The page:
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Red Wings-Blackhawks: Game Three, Game, Set, Match (Penalty)

Keith SheltonAnalyst IMay 23, 2009

CHICAGO - MAY 22:  Martin Havlat #24 of the Chicago Blackhawks checked hard to the ice by Niklas Kronwall #55 of the Detroit Red Wings during the first period of Game Three of the Western Conference Championship Round of the 2009 Stanley Cup Playoffs on May 22, 2009 at the United Center in Chicago, Illinois.  (Photo by Jim Prisching/Getty Images)

Martin Havlat may have forgotten what Niklas Kronwall's job is. I'm talking before he was knocked into next week.

A fine hockey game was played Friday night between the Red Wings and the Blackhawks that featured many of the things that make hockey great to watch. Unfortunately something else overshadowed an otherwise great game. 

The Chicago Blackhawks playing in front of their raucous home crowd, jumped out to 2-0 lead in the first, with Patrick Sharp and Andrew Ladd scoring goals just over a minute apart. Then they went up 3-0 less than a minute into the second period on Pahlsson's shot.

What is unfortunate is that Chicago was given a five minute long powerplay in the first period from a confusing call.

The puck trickled along the boards to Martin Havlat's feet. Havlat looked down at the puck and the next thing he saw was Nik Kronwall slamming into him with the force of a fright train.

BAM! Don't put your head down when I'm on the ice, is what that hit seemed to say.

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You're kicked out of the game, is what the referee said.

Upon clarification by the NHL, Havlat did not have the puck in play, therefore it was an illegal hit.

Except...the puck was at Havlat's feet. So apparently NHL players are now given grace periods to react with the puck.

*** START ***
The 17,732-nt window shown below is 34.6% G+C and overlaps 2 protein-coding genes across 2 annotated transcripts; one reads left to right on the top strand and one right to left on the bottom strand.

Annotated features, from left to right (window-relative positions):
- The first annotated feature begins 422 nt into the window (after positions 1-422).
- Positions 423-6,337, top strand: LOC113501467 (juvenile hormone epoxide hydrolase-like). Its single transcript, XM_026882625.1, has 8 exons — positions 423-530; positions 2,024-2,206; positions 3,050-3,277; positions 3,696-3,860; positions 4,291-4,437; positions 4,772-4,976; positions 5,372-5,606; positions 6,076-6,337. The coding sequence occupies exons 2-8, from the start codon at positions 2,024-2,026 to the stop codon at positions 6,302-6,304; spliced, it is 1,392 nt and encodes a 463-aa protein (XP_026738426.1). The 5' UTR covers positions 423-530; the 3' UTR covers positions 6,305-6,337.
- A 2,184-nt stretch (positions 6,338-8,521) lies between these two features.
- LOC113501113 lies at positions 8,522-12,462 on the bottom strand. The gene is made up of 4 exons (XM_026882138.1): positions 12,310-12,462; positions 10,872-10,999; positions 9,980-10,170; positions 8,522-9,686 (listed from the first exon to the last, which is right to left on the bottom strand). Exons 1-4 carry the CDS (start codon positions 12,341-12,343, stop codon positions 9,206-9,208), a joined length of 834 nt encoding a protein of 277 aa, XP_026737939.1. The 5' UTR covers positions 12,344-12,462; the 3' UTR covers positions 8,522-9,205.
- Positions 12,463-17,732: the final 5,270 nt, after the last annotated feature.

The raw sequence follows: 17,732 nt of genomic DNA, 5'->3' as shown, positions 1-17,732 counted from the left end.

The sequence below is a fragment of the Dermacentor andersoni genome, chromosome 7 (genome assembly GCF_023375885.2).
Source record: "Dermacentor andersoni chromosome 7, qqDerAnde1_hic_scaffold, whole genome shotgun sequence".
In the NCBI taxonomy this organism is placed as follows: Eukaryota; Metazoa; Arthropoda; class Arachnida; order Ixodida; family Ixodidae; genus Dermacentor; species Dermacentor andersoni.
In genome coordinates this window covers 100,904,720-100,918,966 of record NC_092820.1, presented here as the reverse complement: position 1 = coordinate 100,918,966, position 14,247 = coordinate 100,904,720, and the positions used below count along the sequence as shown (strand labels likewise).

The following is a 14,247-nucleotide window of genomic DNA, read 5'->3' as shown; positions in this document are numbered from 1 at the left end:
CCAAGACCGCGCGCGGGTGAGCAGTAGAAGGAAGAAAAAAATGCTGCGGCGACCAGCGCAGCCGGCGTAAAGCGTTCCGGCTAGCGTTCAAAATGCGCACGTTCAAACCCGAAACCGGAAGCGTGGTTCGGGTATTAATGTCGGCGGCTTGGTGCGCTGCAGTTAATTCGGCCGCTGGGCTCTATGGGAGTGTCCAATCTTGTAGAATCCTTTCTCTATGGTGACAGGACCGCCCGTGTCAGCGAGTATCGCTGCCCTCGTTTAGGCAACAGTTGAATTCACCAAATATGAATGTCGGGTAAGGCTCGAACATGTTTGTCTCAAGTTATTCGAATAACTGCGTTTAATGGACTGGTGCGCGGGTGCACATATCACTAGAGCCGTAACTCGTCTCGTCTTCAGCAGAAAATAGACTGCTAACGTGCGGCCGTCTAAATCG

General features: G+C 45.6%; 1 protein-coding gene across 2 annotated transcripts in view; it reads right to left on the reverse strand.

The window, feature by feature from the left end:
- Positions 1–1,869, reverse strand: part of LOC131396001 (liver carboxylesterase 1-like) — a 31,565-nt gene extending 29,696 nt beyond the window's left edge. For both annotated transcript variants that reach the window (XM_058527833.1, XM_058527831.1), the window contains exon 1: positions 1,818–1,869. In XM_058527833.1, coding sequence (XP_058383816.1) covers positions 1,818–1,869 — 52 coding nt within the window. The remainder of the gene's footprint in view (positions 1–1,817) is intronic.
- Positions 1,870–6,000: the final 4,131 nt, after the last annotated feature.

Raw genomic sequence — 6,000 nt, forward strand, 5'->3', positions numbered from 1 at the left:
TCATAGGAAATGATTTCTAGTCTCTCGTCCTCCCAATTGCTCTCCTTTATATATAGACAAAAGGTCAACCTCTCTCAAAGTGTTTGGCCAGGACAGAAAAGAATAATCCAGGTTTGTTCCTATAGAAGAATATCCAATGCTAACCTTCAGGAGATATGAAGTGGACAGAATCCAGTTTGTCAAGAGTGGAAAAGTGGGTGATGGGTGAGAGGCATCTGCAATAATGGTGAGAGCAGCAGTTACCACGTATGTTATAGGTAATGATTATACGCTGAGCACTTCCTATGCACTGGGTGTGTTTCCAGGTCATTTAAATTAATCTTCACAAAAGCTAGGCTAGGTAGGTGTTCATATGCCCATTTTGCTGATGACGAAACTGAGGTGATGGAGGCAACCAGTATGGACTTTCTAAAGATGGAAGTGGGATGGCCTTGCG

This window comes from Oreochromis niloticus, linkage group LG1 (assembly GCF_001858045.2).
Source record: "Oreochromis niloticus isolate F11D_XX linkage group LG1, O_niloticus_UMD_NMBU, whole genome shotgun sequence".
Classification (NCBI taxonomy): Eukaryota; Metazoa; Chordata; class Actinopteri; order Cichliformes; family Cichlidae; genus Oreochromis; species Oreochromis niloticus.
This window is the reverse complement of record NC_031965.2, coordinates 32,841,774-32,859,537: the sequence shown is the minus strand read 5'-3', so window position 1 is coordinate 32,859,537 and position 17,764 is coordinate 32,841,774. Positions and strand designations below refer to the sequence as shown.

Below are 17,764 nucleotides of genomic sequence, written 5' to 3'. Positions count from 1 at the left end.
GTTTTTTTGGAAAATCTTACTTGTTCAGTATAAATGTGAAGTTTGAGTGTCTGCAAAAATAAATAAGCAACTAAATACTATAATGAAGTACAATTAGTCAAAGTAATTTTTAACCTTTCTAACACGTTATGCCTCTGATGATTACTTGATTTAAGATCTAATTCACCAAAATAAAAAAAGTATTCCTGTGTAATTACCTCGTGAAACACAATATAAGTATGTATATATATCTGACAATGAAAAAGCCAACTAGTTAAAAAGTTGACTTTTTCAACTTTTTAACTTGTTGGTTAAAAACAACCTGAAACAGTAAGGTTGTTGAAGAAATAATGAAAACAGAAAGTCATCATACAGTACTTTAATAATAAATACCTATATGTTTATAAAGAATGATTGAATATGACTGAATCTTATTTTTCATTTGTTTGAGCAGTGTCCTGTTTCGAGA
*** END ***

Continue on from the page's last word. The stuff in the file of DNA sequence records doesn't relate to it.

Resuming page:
Fact is, there was no boarding here, there may have been cause for a roughing call, but a game misconduct? That's what you give to players who use their sticks as weapons or hit a guy when he's down.

Kronwall just did what he does best, knocked the guy into next week. It's unfortunate that Havlat got hurt on the hit, but that's hockey.

The Blackhawks throwing punches after multiple stoppages of play in the offensive zone? Well, I guess that's also hockey, but apparently those are allowed, and punishing checks just aren't.

On the ensuing five minute long major powerplay, Detroit already without Kronwall and Datsyuk, two of their best penalty killers, had Lidstrom break his stick. Recipe for disaster.

Still, Detroit would have retribution in this game. Down 3-0, just over 14 minutes into the second period, the rest of Detroit's defense stepped up for the loss of Kronwall.

Lidstrom, Ralfaski, and Ericsson, all defensemen, all scored in a span of 4:40 seconds to tie the game. You couldn't draw that up any better if it was scripted. Marian Hossa got himself back on the score sheet with two assists in that timespan as well.

Tie Game.

Khabibulin was pulled in favor of Christoble Huet, which actually proved to be a good decision.

Both teams stifled each other in a cautious third period and the game headed into overtime with the series on the line.

I give the young Blackhawks a lot of credit for not only realizing the stakes, not only making up for their second period lethargy, but for coming up clutch when the stakes were the highest.

Patrick Sharp scored his second goal of the night less than two minutes into overtime and Chicago will live to see Game Five.

If Sharp doesn't score that goal, and the Red Wings went up 3-0 in this series, it would be over in four games. The Blackhawks knew it, they did something about it.

Now, Chicago will find themselves in an opportunistic position. I've twice predicted this series would be over in five games, but if Chicago can win Game Four, the series will surely go seven games.

Don't think Chicago isn't capable of winning a Game Five in Detroit, or staving off elimination in a Game Six in Chicago. They are.

Detroit has never been a team that lets the bad calls get them down (or Jeremy Roenick for that matter) The thing to watch will be if Kronwall tones down his play for Game Four.

For the sake of good hockey, let's hope not.

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